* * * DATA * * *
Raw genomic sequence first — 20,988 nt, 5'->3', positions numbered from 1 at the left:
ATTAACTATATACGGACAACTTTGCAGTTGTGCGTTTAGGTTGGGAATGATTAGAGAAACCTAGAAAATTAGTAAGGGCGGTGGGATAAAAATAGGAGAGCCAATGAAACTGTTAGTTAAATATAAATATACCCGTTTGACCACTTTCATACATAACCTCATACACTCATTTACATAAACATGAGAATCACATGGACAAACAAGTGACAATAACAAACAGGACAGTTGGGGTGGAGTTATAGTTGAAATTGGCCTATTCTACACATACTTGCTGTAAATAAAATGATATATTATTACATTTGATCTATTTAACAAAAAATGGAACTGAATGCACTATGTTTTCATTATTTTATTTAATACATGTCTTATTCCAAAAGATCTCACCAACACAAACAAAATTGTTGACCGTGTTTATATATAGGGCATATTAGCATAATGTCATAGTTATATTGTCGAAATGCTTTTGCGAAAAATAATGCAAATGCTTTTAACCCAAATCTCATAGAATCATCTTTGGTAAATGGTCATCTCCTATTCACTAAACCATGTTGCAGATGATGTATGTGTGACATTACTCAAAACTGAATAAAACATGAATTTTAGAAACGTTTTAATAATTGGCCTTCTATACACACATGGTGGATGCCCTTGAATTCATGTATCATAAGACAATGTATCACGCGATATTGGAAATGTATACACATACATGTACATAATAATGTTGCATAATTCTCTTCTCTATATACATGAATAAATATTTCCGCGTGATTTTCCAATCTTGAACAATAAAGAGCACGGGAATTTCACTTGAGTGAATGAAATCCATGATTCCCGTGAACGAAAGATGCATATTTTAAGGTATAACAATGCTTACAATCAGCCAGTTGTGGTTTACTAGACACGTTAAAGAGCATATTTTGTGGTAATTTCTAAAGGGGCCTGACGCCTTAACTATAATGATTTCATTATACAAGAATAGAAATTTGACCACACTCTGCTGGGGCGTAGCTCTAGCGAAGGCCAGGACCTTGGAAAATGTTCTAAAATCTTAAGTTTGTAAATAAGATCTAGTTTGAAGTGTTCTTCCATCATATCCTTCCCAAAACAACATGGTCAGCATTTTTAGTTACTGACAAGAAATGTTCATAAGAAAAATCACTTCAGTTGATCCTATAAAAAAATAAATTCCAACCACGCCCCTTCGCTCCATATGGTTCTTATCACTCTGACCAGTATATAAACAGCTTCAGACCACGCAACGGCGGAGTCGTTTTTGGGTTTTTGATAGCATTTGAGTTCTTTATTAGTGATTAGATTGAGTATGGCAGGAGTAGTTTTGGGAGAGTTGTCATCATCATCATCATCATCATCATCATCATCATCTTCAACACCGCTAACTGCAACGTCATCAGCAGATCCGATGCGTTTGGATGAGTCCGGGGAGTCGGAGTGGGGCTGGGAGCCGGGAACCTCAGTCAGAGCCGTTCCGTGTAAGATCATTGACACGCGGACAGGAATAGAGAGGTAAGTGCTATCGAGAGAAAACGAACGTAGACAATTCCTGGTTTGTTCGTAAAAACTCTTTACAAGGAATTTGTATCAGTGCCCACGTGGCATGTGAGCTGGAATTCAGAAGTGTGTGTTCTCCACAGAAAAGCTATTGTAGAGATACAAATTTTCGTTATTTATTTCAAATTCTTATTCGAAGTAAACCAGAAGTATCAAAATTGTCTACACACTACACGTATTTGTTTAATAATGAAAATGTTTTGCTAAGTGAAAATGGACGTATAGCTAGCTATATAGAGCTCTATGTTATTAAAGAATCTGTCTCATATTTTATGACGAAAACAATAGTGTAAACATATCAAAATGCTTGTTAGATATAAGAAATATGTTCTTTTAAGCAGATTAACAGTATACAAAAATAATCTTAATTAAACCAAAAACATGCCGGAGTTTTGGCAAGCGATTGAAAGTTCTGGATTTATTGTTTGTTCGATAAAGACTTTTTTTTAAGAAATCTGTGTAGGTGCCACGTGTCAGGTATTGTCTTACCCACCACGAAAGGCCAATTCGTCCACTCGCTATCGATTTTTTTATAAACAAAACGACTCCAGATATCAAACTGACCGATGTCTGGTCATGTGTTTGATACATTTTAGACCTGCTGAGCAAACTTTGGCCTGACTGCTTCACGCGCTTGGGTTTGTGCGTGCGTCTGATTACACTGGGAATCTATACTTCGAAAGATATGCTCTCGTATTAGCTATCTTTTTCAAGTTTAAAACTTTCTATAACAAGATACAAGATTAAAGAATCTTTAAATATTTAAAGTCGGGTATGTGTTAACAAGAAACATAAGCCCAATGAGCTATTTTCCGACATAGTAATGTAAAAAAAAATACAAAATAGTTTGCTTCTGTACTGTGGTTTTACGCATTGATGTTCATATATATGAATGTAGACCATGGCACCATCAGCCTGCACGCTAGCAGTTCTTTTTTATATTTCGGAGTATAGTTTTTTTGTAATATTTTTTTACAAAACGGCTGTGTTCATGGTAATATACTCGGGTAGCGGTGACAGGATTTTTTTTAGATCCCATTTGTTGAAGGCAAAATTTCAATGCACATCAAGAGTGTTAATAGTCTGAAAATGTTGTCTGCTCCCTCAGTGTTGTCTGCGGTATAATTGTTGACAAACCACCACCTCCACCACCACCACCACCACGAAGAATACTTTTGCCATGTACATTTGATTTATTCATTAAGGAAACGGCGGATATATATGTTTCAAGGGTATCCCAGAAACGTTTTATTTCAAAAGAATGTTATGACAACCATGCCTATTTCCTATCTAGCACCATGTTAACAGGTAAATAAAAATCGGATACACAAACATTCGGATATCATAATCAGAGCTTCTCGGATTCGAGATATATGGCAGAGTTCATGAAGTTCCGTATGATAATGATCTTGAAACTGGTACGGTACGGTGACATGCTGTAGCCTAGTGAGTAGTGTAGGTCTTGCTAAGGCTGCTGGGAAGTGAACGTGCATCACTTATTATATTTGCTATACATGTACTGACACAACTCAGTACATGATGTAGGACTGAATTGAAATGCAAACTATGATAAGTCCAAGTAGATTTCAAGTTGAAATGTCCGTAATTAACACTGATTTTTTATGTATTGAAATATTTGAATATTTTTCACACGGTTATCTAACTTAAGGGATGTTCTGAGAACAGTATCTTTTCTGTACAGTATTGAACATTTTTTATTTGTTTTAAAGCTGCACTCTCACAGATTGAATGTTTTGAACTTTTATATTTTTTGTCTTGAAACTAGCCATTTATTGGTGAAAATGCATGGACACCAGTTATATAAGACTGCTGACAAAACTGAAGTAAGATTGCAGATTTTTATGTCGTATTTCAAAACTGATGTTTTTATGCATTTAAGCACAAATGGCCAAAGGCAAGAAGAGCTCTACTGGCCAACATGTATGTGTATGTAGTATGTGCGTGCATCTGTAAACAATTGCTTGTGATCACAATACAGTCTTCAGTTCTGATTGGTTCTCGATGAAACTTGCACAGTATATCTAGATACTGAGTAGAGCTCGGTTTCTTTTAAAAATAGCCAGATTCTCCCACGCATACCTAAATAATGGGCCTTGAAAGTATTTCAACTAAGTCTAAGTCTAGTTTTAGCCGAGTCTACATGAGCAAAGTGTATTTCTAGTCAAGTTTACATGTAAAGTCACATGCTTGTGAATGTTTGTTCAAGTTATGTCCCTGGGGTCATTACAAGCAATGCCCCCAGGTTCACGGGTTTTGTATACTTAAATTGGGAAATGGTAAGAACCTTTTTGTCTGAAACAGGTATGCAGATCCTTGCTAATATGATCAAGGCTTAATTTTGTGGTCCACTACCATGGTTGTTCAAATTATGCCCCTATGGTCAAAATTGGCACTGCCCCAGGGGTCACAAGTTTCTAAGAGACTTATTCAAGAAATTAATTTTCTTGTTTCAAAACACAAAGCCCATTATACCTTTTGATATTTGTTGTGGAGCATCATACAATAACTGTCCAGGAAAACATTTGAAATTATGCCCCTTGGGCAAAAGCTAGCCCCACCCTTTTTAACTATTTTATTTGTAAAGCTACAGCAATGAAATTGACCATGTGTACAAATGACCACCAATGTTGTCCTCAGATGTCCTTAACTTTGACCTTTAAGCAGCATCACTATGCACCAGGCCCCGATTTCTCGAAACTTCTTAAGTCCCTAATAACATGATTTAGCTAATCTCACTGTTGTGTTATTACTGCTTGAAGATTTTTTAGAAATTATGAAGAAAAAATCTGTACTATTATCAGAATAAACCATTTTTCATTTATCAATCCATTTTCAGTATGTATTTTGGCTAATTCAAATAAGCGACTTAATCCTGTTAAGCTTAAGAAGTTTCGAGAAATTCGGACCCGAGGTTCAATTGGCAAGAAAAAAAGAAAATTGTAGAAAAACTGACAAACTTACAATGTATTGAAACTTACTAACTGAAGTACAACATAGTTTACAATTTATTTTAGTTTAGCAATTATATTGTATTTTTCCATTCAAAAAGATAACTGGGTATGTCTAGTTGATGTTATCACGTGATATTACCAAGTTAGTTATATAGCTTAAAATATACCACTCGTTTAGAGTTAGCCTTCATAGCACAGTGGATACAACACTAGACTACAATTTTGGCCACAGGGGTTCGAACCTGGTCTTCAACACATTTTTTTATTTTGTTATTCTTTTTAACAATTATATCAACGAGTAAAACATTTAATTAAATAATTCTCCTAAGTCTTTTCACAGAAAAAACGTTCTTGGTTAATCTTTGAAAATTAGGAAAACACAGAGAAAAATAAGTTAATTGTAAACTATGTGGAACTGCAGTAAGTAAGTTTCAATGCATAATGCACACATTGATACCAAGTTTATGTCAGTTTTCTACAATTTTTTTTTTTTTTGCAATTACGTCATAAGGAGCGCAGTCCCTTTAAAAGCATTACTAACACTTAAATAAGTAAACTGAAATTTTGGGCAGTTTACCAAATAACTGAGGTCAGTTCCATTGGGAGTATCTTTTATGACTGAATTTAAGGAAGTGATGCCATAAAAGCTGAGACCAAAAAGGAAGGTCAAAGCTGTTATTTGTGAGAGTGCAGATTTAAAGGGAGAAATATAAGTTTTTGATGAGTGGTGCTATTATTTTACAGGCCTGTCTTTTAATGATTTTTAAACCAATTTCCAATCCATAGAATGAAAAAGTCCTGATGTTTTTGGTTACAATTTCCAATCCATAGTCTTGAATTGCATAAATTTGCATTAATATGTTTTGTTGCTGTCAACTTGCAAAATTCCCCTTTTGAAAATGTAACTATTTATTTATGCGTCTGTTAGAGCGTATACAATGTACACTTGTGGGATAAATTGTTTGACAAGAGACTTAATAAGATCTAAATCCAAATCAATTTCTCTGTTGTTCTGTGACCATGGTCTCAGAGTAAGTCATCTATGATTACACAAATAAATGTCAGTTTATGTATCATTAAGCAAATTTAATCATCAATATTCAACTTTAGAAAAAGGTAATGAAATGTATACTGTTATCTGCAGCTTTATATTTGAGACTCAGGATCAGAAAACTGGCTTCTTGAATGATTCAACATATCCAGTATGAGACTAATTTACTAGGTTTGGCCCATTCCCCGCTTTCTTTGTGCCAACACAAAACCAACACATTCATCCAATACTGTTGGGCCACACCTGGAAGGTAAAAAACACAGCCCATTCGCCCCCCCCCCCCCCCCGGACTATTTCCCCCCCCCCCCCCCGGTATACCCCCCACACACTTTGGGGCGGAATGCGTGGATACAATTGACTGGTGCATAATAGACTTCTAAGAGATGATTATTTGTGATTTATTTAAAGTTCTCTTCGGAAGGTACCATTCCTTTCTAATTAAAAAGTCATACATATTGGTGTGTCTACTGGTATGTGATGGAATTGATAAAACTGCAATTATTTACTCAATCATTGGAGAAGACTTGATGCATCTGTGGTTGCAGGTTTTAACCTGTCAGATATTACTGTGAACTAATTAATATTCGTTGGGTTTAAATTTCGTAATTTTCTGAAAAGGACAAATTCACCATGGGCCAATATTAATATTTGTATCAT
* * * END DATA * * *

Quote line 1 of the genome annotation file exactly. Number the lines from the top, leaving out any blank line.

Raw genomic sequence first — 20,988 nt, 5'->3', positions numbered from 1 at the left: